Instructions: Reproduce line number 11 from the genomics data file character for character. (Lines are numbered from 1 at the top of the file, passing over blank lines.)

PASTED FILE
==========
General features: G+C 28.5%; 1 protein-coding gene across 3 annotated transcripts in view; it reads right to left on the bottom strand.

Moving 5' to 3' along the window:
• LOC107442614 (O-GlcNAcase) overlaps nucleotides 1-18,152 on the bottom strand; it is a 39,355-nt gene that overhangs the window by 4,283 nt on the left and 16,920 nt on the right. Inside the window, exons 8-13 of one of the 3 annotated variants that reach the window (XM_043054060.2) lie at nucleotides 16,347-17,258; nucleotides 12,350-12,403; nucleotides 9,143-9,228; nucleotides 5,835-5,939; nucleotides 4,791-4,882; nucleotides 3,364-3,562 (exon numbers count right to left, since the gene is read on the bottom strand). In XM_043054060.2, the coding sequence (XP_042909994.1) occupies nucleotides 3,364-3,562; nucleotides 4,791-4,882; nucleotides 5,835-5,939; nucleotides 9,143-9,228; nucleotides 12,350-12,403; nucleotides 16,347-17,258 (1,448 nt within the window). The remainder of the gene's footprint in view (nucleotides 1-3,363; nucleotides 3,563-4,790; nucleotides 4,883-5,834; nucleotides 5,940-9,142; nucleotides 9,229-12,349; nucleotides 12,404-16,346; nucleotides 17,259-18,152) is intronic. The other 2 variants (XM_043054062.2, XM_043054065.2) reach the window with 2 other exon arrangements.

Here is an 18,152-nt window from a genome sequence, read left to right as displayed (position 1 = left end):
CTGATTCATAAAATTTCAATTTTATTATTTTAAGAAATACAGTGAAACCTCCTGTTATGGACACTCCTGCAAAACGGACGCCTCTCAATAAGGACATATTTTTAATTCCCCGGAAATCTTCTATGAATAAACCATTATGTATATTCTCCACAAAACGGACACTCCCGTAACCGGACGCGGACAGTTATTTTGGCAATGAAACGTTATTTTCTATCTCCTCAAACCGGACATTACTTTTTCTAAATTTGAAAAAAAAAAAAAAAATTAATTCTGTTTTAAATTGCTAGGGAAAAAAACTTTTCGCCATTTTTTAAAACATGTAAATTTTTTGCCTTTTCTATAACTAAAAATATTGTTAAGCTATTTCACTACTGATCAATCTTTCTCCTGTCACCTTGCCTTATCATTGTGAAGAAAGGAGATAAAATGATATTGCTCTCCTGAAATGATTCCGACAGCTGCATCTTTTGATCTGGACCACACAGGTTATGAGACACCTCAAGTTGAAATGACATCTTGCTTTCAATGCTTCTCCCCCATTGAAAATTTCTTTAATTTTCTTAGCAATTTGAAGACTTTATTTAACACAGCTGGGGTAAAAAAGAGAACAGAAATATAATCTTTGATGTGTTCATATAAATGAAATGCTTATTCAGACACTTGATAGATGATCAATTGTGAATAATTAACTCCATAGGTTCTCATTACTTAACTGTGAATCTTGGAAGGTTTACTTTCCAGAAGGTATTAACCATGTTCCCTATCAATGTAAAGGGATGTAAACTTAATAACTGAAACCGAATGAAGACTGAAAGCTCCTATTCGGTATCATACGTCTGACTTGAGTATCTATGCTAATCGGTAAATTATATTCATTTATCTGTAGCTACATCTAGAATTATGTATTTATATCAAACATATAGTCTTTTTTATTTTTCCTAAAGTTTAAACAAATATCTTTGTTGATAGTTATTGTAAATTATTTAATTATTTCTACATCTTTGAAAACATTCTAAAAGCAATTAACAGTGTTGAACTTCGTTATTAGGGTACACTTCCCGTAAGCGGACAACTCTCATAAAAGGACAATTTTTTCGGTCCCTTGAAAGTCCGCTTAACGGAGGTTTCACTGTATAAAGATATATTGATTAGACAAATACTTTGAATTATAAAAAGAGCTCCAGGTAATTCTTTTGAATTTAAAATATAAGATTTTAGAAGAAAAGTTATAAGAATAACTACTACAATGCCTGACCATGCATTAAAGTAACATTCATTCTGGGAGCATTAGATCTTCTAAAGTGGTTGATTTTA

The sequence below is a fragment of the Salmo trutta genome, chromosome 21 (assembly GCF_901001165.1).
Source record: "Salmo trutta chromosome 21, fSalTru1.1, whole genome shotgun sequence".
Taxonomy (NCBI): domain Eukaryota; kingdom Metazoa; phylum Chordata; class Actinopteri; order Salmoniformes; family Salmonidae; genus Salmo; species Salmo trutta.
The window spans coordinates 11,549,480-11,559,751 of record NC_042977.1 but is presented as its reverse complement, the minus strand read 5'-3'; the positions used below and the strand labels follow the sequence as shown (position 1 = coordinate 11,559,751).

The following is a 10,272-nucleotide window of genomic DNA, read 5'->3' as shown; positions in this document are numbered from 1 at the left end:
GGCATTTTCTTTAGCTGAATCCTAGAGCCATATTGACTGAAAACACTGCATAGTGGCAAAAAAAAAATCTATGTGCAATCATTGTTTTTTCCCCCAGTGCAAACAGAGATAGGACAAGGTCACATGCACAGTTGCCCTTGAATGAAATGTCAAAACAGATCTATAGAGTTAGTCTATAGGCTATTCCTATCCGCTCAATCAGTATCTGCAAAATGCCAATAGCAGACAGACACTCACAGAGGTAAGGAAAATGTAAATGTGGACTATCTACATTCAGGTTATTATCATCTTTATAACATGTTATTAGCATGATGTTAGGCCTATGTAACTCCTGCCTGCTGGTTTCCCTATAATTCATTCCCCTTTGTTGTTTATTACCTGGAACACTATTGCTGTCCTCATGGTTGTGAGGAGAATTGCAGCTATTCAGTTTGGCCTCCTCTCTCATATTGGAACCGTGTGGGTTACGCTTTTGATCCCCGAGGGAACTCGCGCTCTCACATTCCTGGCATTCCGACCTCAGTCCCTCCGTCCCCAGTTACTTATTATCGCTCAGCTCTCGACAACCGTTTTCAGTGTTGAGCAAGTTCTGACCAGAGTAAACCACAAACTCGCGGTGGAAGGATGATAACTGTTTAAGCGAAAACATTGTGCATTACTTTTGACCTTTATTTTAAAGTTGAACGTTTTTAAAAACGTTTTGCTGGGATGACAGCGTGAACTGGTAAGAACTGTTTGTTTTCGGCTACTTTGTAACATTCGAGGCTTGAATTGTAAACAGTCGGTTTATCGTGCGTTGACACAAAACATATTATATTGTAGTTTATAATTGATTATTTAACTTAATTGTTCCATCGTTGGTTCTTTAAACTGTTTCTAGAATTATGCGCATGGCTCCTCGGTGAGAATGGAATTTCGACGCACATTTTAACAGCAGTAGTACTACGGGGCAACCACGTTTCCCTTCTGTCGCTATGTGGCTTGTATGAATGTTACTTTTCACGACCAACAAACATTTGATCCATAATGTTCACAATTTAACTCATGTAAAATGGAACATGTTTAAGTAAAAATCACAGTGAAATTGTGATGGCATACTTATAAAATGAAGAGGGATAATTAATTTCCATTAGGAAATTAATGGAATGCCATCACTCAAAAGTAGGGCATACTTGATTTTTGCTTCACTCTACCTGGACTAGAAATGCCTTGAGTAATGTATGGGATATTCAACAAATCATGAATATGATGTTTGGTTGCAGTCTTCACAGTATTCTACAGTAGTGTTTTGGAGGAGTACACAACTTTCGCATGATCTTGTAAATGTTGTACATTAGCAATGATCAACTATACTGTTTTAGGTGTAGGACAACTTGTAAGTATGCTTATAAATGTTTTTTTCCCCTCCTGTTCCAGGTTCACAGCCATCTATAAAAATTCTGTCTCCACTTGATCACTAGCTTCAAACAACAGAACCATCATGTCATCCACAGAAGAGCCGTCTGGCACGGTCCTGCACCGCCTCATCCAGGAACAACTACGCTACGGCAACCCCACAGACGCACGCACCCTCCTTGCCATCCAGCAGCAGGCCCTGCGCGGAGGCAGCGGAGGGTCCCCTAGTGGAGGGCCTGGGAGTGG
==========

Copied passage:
GGCATTTTCTTTAGCTGAATCCTAGAGCCATATTGACTGAAAACACTGCATAGTGGCAAAAAAAAAATCTATGTGCAATCATTGTTTTTTCCCCCAGTGCAAACAGAGATAGGACAAGGTCACATGCACAGTTGCCCTTGAATGAAATGTCAAAACAGATCTATAGAGTTAGTCTATAGGCTATTCCTATCCGCTCAATCAGTATCTGCAAAATGCCAATAGCAGACAGACACTCACAGAGGTAAGGAAAATGTAAATGTGGACTATCTACATTCAGGTTATTATCATCTTTATAACATGTTATTAGCATGATGTTAGGCCTATGTAACTCCTGCCTGCTGGTTTCCCTATAATTCATTCCCCTTTGTTGTTTATTACCTGGAACACTATTGCTGTCCTCATGGTTGTGAGGAGAATTGCAGCTATTCAGTTTGGCCTCCTCTCTCATATTGGAACCGTGTGGGTTACGCTTTTGATCCCCGAGGGAACTCGCGCTCTCACATTCCTGGCATTCCGACCTCAGTCCCTCCGTCCCCAGTTACTTATTATCGCTCAGCTCTCGACAACCGTTTTCAGTGTTGAGCAAGTTCTGACCAGAGTAAACCACAAACTCGCGGTGGAAGGATGATAACTGTTTAAGCGAAAACATTGTGCATTACTTTTGACCTTTATTTTAAAGTTGAACGTTTTTAAAAACGTTTTGCTGGGATGACAGCGTGAACTGGTAAGAACTGTTTGTTTTCGGCTACTTTGTAACATTCGAGGCTTGAATTGTAAACAGTCGGTTTATCGTGCGTTGACACAAAACATATTATATTGTAGTTTATAATTGATTATTTAACTTAATTGTTCCATCGTTGGTTCTTTAAACTGTTTCTAGAATTATGCGCATGGCTCCTCGGTGAGAATGGAATTTCGACGCACATTTTAACAGCAGTAGTACTACGGGGCAACCACGTTTCCCTTCTGTCGCTATGTGGCTTGTATGAATGTTACTTTTCACGACCAACAAACATTTGATCCATAATGTTCACAATTTAACTCATGTAAAATGGAACATGTTTAAGTAAAAATCACAGTGAAATTGTGATGGCATACTTATAAAATGAAGAGGGATAATTAATTTCCATTAGGAAATTAATGGAATGCCATCACTCAAAAGTAGGGCATACTTGATTTTTGCTTCACTCTACCTGGACTAGAAATGCCTTGAGTAATGTATGGGATATTCAACAAATCATGAATATGATGTTTGGTTGCAGTCTTCACAGTATTCTACAGTAGTGTTTTGGAGGAGTACACAACTTTCGCATGATCTTGTAAATGTTGTACATTAGCAATGATCAACTATACTGTTTTAGGTGTAGGACAACTTGTAAGTATGCTTATAAATGTTTTTTTCCCCTCCTGTTCCAGGTTCACAGCCATCTATAAAAATTCTGTCTCCACTTGATCACTAGCTTCAAACAACAGAACCATCATGTCATCCACAGAAGAGCCGTCTGGCACGGTCCTGCACCGCCTCATCCAGGAACAACTACGCTACGGCAACCCCACAGACGCACGCACCCTCCTTGCCATCCAGCAGCAGGCCCTGCGCGGAGGCAGCGGAGGGTCCCCTAGTGGAGGGCCTGGGAGTGG